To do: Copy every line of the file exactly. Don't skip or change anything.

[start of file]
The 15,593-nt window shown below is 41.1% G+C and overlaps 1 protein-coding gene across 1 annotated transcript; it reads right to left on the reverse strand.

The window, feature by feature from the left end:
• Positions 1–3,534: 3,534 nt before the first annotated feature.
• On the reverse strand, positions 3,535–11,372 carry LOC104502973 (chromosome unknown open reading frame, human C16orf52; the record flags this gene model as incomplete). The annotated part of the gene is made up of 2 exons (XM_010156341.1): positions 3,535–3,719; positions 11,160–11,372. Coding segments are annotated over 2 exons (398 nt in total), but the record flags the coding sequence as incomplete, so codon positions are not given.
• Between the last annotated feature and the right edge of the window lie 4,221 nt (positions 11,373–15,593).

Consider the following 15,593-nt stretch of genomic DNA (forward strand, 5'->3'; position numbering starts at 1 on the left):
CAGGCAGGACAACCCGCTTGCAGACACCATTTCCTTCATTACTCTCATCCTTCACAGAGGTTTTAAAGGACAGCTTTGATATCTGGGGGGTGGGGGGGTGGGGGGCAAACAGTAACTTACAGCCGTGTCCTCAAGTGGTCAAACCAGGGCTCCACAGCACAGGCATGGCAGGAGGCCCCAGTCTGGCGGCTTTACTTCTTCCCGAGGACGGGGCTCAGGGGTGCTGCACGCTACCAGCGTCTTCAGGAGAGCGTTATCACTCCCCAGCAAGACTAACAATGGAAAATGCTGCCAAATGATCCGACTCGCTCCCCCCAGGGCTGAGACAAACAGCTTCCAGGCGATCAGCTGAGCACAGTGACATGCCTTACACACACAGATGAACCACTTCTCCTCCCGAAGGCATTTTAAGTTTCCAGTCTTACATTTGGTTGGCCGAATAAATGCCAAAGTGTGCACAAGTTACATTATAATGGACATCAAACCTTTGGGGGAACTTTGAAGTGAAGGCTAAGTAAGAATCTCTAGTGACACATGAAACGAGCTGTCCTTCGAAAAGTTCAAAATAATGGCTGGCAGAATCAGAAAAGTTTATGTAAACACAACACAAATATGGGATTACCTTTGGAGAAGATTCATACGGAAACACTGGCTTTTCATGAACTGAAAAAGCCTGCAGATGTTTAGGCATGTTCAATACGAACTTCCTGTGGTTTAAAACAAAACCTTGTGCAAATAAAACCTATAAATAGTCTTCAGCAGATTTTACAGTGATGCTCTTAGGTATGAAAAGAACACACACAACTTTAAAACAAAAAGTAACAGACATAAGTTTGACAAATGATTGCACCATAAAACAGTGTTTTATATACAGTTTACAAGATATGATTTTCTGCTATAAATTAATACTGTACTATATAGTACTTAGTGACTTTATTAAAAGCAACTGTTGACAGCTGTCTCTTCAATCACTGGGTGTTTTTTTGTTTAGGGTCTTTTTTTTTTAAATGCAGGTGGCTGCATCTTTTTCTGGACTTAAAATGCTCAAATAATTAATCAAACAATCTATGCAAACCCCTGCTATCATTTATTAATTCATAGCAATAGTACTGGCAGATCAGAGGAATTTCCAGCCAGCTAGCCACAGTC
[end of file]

The 15,593-nt window shown below is 41.1% G+C and overlaps 1 protein-coding gene across 1 annotated transcript; it reads right to left on the reverse strand.

The window, feature by feature from the left end:
• Positions 1–3,534: 3,534 nt before the first annotated feature.
• On the reverse strand, positions 3,535–11,372 carry LOC104502973 (chromosome unknown open reading frame, human C16orf52; the record flags this gene model as incomplete). The annotated part of the gene is made up of 2 exons (XM_010156341.1): positions 3,535–3,719; positions 11,160–11,372. Coding segments are annotated over 2 exons (398 nt in total), but the record flags the coding sequence as incomplete, so codon positions are not given.
• Between the last annotated feature and the right edge of the window lie 4,221 nt (positions 11,373–15,593).

Consider the following 15,593-nt stretch of genomic DNA (forward strand, 5'->3'; position numbering starts at 1 on the left):
CAGGCAGGACAACCCGCTTGCAGACACCATTTCCTTCATTACTCTCATCCTTCACAGAGGTTTTAAAGGACAGCTTTGATATCTGGGGGGTGGGGGGGTGGGGGGCAAACAGTAACTTACAGCCGTGTCCTCAAGTGGTCAAACCAGGGCTCCACAGCACAGGCATGGCAGGAGGCCCCAGTCTGGCGGCTTTACTTCTTCCCGAGGACGGGGCTCAGGGGTGCTGCACGCTACCAGCGTCTTCAGGAGAGCGTTATCACTCCCCAGCAAGACTAACAATGGAAAATGCTGCCAAATGATCCGACTCGCTCCCCCCAGGGCTGAGACAAACAGCTTCCAGGCGATCAGCTGAGCACAGTGACATGCCTTACACACACAGATGAACCACTTCTCCTCCCGAAGGCATTTTAAGTTTCCAGTCTTACATTTGGTTGGCCGAATAAATGCCAAAGTGTGCACAAGTTACATTATAATGGACATCAAACCTTTGGGGGAACTTTGAAGTGAAGGCTAAGTAAGAATCTCTAGTGACACATGAAACGAGCTGTCCTTCGAAAAGTTCAAAATAATGGCTGGCAGAATCAGAAAAGTTTATGTAAACACAACACAAATATGGGATTACCTTTGGAGAAGATTCATACGGAAACACTGGCTTTTCATGAACTGAAAAAGCCTGCAGATGTTTAGGCATGTTCAATACGAACTTCCTGTGGTTTAAAACAAAACCTTGTGCAAATAAAACCTATAAATAGTCTTCAGCAGATTTTACAGTGATGCTCTTAGGTATGAAAAGAACACACACAACTTTAAAACAAAAAGTAACAGACATAAGTTTGACAAATGATTGCACCATAAAACAGTGTTTTATATACAGTTTACAAGATATGATTTTCTGCTATAAATTAATACTGTACTATATAGTACTTAGTGACTTTATTAAAAGCAACTGTTGACAGCTGTCTCTTCAATCACTGGGTGTTTTTTTGTTTAGGGTCTTTTTTTTTTAAATGCAGGTGGCTGCATCTTTTTCTGGACTTAAAATGCTCAAATAATTAATCAAACAATCTATGCAAACCCCTGCTATCATTTATTAATTCATAGCAATAGTACTGGCAGATCAGAGGAATTTCCAGCCAGCTAGCCACAGTC